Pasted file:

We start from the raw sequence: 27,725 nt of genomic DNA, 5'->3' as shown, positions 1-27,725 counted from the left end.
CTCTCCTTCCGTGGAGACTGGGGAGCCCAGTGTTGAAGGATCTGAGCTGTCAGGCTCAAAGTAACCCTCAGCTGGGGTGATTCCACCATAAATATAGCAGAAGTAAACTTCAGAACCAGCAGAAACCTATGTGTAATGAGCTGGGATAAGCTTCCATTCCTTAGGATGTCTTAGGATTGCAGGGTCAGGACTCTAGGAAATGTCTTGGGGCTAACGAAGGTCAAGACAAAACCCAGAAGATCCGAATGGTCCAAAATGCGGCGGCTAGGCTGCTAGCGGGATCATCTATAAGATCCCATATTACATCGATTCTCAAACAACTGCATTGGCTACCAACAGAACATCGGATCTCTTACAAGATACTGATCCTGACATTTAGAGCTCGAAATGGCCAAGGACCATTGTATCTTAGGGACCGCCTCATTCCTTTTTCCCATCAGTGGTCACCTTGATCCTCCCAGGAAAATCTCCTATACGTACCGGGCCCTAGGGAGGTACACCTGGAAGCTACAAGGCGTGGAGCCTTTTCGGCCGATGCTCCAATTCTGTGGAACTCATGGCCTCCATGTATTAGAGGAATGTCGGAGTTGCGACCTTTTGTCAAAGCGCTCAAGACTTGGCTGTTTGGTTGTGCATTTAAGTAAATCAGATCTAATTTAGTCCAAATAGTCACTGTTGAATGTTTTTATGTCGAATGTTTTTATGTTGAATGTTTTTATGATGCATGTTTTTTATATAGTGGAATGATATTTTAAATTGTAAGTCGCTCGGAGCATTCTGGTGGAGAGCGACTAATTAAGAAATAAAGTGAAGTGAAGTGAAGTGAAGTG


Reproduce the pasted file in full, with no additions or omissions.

We start from the raw sequence: 27,725 nt of genomic DNA, 5'->3' as shown, positions 1-27,725 counted from the left end.
CTCTCCTTCCGTGGAGACTGGGGAGCCCAGTGTTGAAGGATCTGAGCTGTCAGGCTCAAAGTAACCCTCAGCTGGGGTGATTCCACCATAAATATAGCAGAAGTAAACTTCAGAACCAGCAGAAACCTATGTGTAATGAGCTGGGATAAGCTTCCATTCCTTAGGATGTCTTAGGATTGCAGGGTCAGGACTCTAGGAAATGTCTTGGGGCTAACGAAGGTCAAGACAAAACCCAGAAGATCCGAATGGTCCAAAATGCGGCGGCTAGGCTGCTAGCGGGATCATCTATAAGATCCCATATTACATCGATTCTCAAACAACTGCATTGGCTACCAACAGAACATCGGATCTCTTACAAGATACTGATCCTGACATTTAGAGCTCGAAATGGCCAAGGACCATTGTATCTTAGGGACCGCCTCATTCCTTTTTCCCATCAGTGGTCACCTTGATCCTCCCAGGAAAATCTCCTATACGTACCGGGCCCTAGGGAGGTACACCTGGAAGCTACAAGGCGTGGAGCCTTTTCGGCCGATGCTCCAATTCTGTGGAACTCATGGCCTCCATGTATTAGAGGAATGTCGGAGTTGCGACCTTTTGTCAAAGCGCTCAAGACTTGGCTGTTTGGTTGTGCATTTAAGTAAATCAGATCTAATTTAGTCCAAATAGTCACTGTTGAATGTTTTTATGTCGAATGTTTTTATGTTGAATGTTTTTATGATGCATGTTTTTTATATAGTGGAATGATATTTTAAATTGTAAGTCGCTCGGAGCATTCTGGTGGAGAGCGACTAATTAAGAAATAAAGTGAAGTGAAGTGAAGTGAAGTG